This brief Mars observing guide will help you to discern and appreciate the planetary detail a telescope may show you of this neighboring world. While this 2012 apparition is not one of the closer ones, medium-sized backyard telescopes should still coax some detail out of the small image. And of course the local observatories will be able to share even more Martian detail when steady seeing allows them to “crank up” the magnification.

If you haven’t begun to observe Mars on your own prior to reading this column, the next clear night would be a good time to drag your telescopes out and have them collect the light of all the heavenly bodies, instead of collecting dust in storage. After we and Mars are closest on March 5, the Earth effectively laps our neighbor due to our greater orbital speed. After just one week we will be just over half a million miles farther apart. A week later it will be an additional 1.5 million miles. So don’t procrastinate. You’ll observe more detail if you start your Mars observing program right away.

First you will need to locate Mars in the sky. Just after sunset on March 1, Mars will be the red object about ten degrees (a fist held at arm’s length gives this measurement) above the eastern horizon. You should wait for it to climb higher into the sky and out of any horizon haze and turbulence. By 9:00 pm Mars will be almost 40 degrees above the horizon and awaiting your scrutiny. It would be hard not to notice Mars, for its pumpkin orange color is very distinct.

By that time the sky will also be completely dark, and you’ll be able to see it in relation to the background stars. During this Mars observing season it will remain within the constellation of Leo, the lion. It currently resides below the hind quarters of this sky picture. Mars will move westward in the sky towards the bright star Regulus, which anchors the backwards question mark pattern called the Sickle and represents the lion’s heart. Mars won’t reach Regulus, because in mid-April the planet will move eastward in the sky.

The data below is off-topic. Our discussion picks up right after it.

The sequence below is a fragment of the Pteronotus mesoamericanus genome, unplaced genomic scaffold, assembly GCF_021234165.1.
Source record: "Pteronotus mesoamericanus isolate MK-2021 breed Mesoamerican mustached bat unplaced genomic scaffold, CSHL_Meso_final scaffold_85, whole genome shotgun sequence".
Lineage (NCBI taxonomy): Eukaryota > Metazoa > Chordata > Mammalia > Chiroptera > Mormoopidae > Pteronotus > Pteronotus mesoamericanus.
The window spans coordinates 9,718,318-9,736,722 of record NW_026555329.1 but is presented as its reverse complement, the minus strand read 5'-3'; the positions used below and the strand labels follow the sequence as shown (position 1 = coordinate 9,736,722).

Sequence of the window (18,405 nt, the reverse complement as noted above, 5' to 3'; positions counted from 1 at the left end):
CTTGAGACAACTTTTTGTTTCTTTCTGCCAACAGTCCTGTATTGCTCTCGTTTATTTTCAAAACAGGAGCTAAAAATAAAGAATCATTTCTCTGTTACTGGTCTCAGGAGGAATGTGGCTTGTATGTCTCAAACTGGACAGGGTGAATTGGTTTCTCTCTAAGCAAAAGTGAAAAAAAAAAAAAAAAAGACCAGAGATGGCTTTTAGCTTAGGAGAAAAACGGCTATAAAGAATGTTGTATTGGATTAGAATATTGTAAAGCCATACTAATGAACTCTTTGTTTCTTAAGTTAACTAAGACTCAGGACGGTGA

Once you focus in on Mars with a telescope, the first detail you will notice will be the color. It’s not quite red, but not quite orange. Perhaps Crayola has a hue that best describes what we can see. How would you describe it? The second detail that will catch your eye will be the North Polar Cap (NPC). It’s definitely a bright white feature that can be seen because Mars’ north pole is currently tilted towards the Earth. It is late spring in Mars’ northern hemisphere, so the NPC has had some time to melt. Mars’ Summer Solstice occurs on March 30, so as more time passes, an observer should be able to notice the NPC shrinking and breaking up. Mars’ image will be fairly small, so one should wait for steady seeing conditions to observe as much detail as possible. The NPC will continue to shrink as the Martian summer progresses, while the Earth/Mars distance will be increasing and the image size will be decreasing.